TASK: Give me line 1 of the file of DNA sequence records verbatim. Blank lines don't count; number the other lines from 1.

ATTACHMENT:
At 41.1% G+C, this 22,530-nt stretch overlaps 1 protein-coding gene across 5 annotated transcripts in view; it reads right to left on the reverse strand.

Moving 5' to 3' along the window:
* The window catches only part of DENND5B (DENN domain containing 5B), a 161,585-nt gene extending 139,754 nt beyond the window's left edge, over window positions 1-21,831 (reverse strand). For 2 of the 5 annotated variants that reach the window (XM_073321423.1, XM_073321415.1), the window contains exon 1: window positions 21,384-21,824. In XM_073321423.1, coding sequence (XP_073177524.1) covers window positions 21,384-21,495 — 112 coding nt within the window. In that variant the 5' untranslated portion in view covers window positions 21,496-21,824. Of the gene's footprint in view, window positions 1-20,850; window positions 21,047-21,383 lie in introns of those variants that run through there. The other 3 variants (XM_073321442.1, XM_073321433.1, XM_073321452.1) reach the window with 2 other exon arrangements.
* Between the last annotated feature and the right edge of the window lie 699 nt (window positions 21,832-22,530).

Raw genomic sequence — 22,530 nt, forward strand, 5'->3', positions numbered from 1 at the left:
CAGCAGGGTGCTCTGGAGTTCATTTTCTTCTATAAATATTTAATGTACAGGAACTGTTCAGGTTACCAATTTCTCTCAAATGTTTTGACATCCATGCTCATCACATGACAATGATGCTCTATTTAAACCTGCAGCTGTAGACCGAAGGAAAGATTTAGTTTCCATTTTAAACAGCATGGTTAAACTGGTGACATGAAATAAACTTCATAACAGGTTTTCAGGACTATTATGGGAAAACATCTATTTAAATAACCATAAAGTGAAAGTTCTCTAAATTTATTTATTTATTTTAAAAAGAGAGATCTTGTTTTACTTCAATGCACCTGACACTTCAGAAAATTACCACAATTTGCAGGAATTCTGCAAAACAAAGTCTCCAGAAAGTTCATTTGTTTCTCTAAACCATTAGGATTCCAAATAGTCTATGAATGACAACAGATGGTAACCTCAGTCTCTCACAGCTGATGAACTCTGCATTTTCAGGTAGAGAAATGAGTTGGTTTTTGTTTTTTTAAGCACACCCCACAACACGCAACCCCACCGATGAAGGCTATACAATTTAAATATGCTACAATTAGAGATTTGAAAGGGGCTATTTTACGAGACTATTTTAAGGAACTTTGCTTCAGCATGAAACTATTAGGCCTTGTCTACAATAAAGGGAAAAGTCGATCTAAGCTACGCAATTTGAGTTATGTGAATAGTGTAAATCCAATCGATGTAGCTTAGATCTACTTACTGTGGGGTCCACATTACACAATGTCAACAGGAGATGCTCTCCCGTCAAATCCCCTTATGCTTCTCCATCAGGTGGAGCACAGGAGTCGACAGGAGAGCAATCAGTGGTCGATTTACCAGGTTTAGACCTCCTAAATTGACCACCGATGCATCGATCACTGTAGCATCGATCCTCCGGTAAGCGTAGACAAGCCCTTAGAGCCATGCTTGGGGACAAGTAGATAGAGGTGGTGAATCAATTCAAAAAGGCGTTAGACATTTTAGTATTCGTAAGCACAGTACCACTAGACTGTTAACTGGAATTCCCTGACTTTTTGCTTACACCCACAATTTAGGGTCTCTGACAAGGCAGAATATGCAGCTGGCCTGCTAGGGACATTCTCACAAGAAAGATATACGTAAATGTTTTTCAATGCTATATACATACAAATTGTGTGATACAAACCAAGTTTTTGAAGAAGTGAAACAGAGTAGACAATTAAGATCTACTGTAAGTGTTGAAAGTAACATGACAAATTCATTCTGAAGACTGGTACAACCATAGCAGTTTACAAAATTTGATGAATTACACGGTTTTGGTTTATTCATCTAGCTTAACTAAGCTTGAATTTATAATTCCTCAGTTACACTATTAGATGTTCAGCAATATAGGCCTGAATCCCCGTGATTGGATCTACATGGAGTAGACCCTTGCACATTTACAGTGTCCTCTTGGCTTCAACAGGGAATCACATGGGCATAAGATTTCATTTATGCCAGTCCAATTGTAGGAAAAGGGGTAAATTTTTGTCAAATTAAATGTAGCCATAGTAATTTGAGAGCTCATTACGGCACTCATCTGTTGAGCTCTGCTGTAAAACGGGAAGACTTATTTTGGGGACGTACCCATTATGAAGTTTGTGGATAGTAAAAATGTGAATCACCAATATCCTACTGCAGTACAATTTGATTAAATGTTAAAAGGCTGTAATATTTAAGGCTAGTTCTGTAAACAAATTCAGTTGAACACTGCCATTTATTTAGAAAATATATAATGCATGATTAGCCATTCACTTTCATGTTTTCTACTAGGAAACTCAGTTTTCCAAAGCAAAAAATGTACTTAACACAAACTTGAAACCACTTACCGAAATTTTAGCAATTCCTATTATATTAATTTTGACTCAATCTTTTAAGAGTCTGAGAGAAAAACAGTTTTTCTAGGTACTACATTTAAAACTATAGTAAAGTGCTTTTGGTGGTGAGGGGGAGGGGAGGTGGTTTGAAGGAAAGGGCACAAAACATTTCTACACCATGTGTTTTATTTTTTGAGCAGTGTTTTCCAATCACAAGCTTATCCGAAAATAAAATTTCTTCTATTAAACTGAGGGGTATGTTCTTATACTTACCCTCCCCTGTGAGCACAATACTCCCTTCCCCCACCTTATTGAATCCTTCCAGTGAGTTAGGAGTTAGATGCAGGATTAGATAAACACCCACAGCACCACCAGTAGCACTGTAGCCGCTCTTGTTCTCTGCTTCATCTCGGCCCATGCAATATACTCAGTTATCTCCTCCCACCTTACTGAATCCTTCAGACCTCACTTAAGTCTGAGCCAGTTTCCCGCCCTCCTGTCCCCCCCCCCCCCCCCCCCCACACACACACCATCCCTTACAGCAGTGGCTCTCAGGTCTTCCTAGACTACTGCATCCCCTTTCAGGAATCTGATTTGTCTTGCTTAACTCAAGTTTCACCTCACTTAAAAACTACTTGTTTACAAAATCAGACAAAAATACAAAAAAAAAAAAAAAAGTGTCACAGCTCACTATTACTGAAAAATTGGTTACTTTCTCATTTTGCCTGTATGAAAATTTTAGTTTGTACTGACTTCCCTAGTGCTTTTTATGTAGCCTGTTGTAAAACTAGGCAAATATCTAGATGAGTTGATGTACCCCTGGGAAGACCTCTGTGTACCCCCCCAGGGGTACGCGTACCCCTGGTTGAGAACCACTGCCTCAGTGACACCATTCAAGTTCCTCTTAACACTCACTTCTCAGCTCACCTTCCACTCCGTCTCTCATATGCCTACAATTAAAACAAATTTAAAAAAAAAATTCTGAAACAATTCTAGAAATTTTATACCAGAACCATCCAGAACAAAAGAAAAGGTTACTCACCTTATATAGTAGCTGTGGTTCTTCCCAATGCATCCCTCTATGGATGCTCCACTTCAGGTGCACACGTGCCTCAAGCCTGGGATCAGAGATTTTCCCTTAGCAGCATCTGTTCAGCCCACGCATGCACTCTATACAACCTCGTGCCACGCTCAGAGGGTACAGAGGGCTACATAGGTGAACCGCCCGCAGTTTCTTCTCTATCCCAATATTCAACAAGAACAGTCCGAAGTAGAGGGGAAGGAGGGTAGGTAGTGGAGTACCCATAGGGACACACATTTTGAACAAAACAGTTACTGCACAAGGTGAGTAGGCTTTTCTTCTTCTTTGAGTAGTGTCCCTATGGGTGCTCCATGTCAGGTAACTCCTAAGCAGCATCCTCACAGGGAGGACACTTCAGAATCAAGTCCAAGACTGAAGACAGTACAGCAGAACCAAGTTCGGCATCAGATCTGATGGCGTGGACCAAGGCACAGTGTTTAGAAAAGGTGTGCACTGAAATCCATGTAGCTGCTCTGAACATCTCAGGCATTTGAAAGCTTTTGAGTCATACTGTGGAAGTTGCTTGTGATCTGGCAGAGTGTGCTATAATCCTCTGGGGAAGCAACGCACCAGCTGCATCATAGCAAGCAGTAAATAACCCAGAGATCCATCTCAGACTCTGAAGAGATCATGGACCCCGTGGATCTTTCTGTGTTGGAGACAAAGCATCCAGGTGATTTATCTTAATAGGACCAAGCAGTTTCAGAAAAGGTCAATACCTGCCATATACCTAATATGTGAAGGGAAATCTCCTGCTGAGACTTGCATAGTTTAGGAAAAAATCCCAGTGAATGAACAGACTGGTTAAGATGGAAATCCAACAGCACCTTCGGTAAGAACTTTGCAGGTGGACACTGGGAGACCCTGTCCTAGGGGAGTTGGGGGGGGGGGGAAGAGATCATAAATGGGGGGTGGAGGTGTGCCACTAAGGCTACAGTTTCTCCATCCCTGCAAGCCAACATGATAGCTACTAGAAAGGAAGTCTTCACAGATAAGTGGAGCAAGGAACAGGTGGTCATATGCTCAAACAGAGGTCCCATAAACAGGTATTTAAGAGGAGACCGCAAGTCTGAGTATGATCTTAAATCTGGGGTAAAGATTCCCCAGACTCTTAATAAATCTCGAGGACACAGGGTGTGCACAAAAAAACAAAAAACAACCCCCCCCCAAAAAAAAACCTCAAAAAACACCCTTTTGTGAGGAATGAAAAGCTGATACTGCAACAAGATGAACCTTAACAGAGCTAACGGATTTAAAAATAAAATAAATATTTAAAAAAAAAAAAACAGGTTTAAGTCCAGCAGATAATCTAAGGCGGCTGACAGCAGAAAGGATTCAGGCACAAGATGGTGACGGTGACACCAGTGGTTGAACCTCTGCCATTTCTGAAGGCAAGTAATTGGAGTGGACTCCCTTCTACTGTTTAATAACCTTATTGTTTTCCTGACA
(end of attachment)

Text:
At 41.1% G+C, this 22,530-nt stretch overlaps 1 protein-coding gene across 5 annotated transcripts in view; it reads right to left on the reverse strand.